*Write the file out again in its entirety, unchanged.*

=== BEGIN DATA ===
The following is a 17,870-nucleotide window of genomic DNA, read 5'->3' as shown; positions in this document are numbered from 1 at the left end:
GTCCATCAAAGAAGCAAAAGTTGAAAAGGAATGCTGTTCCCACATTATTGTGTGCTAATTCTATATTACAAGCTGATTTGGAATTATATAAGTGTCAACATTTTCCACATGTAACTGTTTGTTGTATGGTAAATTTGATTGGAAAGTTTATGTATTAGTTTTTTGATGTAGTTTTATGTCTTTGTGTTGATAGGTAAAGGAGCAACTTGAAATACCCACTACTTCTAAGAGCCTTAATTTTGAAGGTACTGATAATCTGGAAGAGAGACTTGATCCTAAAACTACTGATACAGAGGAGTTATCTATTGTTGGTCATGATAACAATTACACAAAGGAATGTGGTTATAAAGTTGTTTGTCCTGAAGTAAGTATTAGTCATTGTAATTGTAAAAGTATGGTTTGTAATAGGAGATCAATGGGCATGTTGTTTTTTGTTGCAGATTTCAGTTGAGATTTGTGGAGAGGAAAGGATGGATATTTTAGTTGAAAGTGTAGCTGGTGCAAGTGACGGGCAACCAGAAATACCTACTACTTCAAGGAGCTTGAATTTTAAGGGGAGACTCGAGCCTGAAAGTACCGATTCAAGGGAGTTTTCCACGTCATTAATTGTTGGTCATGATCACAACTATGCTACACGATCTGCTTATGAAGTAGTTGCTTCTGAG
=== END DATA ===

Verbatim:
The following is a 17,870-nucleotide window of genomic DNA, read 5'->3' as shown; positions in this document are numbered from 1 at the left end:
GTCCATCAAAGAAGCAAAAGTTGAAAAGGAATGCTGTTCCCACATTATTGTGTGCTAATTCTATATTACAAGCTGATTTGGAATTATATAAGTGTCAACATTTTCCACATGTAACTGTTTGTTGTATGGTAAATTTGATTGGAAAGTTTATGTATTAGTTTTTTGATGTAGTTTTATGTCTTTGTGTTGATAGGTAAAGGAGCAACTTGAAATACCCACTACTTCTAAGAGCCTTAATTTTGAAGGTACTGATAATCTGGAAGAGAGACTTGATCCTAAAACTACTGATACAGAGGAGTTATCTATTGTTGGTCATGATAACAATTACACAAAGGAATGTGGTTATAAAGTTGTTTGTCCTGAAGTAAGTATTAGTCATTGTAATTGTAAAAGTATGGTTTGTAATAGGAGATCAATGGGCATGTTGTTTTTTGTTGCAGATTTCAGTTGAGATTTGTGGAGAGGAAAGGATGGATATTTTAGTTGAAAGTGTAGCTGGTGCAAGTGACGGGCAACCAGAAATACCTACTACTTCAAGGAGCTTGAATTTTAAGGGGAGACTCGAGCCTGAAAGTACCGATTCAAGGGAGTTTTCCACGTCATTAATTGTTGGTCATGATCACAACTATGCTACACGATCTGCTTATGAAGTAGTTGCTTCTGAG